A Killeen councilman is asking the city to develop an ordinance that would require additional neighborhood parks to accommodate the city’s growth.
Councilman Steve Harris presented the idea to the Killeen City Council and city staff in a special workshop meeting Tuesday.
“The distance and/or location of the city parks provide challenges for some residents who wish to take their children to the park,” Harris said. “With the large growth that is occurring in south Killeen, neighborhood parks are becoming a necessary part of the city’s growth as well.”
According to the city’s comprehensive plan adopted in 2010, Killeen has eight neighborhood parks that serve residents within walking distance. The city also has seven “pocket parks,” which are typically less than one acre and used to address limited, isolated or unique recreational needs.
City Manager Glenn Morrison said the city plans to review a parks master plan within the next three or four months.
“We want to get out there in the community and hear what the citizens have to say, and what they would like to see in their parks,” he said.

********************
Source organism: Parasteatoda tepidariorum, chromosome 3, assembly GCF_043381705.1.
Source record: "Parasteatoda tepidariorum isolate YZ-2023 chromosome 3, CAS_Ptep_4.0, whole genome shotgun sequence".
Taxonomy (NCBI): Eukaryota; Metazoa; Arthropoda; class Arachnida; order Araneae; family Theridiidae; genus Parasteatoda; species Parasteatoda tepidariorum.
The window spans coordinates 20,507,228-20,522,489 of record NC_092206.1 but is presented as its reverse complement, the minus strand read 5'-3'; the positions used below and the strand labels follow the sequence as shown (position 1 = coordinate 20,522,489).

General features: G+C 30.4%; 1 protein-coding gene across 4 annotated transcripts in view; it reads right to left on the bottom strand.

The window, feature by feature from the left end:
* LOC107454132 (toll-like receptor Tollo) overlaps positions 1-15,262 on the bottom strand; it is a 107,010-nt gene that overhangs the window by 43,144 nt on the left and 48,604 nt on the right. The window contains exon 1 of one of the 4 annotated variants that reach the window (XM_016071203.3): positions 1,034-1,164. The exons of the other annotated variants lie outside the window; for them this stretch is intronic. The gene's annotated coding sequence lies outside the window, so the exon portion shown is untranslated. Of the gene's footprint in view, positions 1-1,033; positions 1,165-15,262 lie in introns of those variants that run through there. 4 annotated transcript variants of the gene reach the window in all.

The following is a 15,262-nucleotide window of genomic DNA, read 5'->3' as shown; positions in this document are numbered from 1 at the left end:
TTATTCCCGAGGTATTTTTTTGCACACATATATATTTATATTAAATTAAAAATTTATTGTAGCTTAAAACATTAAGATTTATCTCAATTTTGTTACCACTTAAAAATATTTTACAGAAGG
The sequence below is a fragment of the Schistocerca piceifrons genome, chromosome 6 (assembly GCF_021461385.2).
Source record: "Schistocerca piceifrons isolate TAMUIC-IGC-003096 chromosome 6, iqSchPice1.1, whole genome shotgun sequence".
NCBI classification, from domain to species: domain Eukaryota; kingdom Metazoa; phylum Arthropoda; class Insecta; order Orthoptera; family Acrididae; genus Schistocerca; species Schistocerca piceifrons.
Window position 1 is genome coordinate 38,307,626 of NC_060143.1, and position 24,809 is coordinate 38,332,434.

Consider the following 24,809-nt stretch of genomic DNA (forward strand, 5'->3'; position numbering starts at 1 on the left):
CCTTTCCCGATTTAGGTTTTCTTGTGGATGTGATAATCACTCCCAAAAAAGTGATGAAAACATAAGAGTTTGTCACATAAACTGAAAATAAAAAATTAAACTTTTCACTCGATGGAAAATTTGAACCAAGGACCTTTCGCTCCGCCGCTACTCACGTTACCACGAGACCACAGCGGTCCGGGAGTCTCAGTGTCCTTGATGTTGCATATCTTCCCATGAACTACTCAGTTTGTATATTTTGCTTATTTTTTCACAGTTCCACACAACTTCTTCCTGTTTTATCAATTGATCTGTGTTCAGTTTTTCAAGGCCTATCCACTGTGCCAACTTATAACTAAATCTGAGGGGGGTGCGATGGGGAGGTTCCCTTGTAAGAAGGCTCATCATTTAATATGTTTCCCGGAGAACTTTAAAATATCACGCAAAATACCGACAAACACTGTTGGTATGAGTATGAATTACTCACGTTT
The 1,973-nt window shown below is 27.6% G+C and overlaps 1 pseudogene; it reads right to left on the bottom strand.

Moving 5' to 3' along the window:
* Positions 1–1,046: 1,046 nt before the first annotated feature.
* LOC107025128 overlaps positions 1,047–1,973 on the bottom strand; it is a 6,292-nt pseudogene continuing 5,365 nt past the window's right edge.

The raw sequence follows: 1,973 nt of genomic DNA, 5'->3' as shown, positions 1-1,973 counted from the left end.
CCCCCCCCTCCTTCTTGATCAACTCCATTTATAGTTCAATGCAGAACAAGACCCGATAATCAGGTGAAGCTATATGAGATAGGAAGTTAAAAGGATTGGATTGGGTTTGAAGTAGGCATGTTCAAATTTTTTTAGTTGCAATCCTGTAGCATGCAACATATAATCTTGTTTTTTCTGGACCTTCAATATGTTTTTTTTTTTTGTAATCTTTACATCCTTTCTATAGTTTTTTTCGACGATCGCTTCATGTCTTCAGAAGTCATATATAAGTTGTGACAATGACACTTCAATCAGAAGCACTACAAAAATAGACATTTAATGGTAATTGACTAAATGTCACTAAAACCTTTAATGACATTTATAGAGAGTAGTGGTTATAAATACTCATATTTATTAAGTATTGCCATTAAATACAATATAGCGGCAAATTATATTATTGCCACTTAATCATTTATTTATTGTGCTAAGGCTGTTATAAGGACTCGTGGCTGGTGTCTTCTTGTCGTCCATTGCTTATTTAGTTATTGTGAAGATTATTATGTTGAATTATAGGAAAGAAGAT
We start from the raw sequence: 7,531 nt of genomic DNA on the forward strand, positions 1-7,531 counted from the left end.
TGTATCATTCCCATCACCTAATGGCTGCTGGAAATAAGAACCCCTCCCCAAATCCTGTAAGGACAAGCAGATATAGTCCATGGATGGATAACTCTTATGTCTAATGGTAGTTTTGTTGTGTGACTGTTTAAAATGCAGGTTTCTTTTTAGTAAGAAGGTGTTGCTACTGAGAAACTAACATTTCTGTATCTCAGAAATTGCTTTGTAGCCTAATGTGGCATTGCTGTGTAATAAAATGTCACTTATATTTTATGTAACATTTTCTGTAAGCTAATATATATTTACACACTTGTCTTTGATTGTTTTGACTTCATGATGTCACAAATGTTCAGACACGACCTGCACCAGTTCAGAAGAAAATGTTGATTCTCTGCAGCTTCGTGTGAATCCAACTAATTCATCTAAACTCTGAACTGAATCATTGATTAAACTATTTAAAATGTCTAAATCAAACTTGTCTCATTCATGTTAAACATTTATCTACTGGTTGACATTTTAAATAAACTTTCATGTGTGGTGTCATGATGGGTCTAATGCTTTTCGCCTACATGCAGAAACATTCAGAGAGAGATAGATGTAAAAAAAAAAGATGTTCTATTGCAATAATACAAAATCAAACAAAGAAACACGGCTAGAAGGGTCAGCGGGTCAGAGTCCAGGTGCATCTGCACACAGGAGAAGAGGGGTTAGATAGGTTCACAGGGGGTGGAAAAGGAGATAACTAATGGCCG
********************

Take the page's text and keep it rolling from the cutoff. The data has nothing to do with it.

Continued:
Last month, the council took the first step in improving the city’s existing parks by approving a $20 million capital improvement program, with $4.6 million for parks and recreation.
“We’ll have to pay close attention, get a really good plan in place, follow it closely and look for all opportunities that we have,” Morrison said regarding development of a parks master plan.
Harris proposed the city develop an ordinance that would require developers to reserve one acre of land for every 100 rooftops as park space.
“City parks, which are located in central locations in the city, do not provide the same level of convenience and access for all citizens,” he said. “Neighborhood parks will provide a greater sense of a community and quality of life for those residents who live around (them).”
Morrison said Harris’ specific request will require several meetings, and the city is “up for that,” but it may be more ideal to wait for the development of the parks master plan.
“We want to get it right,” he said. “We could really hit a home run for quality of life here.”